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I have discovered a passion. I have a passion to create a change in the health care system in the U.S. I have a passion to try to show all Americans that they are currently at the mercy of the for-profit insurance companies who donate huge sums to our politicians to maintain a corrupt and faulty system. A system that denies coverage and denies treatment. I want people to understand what that system can do to them. I have a passion.

I was self-employed and my income was not dependable. I had tried to get health insurance and had been told that the state’s high risk pool was my only option. I could not afford it. After being diagnosed with Stage IV breast cancer in 2007, I was able to have Medicaid through the National Breast and Cervical Cancer Early Detection Program (NBCCEDP) Cancer Screening Program for two years. Being on Medicaid was not my best option—but it was my only option. I was lucky. I had arranged to get a biopsy elsewhere. If I had gone through with that, I would have had nothing. On Medicaid, you have limited options: many doctors won’t accept it, you have limited visits, no matter how sick you are, and you are limited as to how many prescriptions you can get. Still, I muddled through and, happily, I am still here. After two years, I was told that I no longer qualified for that program. So now I have nothing. My oncologist and the University of Tennessee are making sure I can get my scans. For now. This is scary.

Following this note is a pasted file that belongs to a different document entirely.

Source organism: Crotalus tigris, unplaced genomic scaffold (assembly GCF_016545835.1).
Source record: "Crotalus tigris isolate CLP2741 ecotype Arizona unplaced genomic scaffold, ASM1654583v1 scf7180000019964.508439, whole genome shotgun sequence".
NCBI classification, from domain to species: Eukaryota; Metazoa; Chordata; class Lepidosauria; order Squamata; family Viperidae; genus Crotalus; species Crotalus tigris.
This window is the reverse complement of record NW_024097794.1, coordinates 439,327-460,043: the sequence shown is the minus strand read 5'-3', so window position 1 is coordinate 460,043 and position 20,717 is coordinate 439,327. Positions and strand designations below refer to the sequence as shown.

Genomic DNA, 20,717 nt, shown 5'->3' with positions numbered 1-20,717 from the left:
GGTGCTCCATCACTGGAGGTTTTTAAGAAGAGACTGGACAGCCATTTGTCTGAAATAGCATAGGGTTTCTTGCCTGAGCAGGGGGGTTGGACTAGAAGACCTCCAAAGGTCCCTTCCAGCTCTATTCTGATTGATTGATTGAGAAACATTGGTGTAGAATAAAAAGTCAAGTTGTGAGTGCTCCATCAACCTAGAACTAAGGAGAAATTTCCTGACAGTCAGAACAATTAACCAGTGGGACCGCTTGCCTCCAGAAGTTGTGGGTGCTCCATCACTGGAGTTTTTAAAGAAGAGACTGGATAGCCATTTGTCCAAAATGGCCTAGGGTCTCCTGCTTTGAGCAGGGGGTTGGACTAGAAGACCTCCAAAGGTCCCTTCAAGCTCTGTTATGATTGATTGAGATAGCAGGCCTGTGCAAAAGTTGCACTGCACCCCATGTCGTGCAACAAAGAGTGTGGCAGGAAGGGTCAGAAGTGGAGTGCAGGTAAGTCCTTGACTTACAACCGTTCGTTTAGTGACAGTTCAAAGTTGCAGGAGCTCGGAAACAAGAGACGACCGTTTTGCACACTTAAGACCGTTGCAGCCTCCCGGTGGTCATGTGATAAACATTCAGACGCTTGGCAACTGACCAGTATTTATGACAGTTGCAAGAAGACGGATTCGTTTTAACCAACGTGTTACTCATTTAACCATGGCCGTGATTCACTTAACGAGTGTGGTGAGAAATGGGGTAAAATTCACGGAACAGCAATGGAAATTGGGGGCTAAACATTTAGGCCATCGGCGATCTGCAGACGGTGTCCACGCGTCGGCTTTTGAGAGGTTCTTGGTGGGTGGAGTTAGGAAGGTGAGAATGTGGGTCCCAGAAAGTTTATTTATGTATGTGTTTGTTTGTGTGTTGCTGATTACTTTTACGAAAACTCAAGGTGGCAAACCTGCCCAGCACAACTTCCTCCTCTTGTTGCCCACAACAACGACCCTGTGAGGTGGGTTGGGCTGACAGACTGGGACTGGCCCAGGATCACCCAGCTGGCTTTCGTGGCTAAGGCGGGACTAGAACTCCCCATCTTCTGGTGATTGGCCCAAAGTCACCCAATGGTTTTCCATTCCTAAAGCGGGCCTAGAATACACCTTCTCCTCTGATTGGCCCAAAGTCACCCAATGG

Until recently, I had never heard of Single Payer Health Coverage. I had heard of Universal Health Care but what I heard was primarily horror stories from the media. The same stories they trot out every time they try to scare us away from health care reform. I have developed friends from Canada online and I kept hearing from them how glad they were that they didn’t have to worry like I was about health care. I have been actively searching out information about Universal Health Care and Single Payer Health Care. I have been pondering the implications for the economy if people weren’t so afraid of losing their health care, of what it would be like if a catastrophic illness did not often mean poverty and bankruptcy, of health care not being at the mercy of insurance companies profit margin. I think that it would look very good indeed. I was asked recently if I would be so passionate about this if it did not affect me so directly. I cannot answer that. I don’t know. I do know that “the personal is political.” If we all wait until we have personal brush with a catastrophic illness before we are willing to make a change then we will maintain the status quo.

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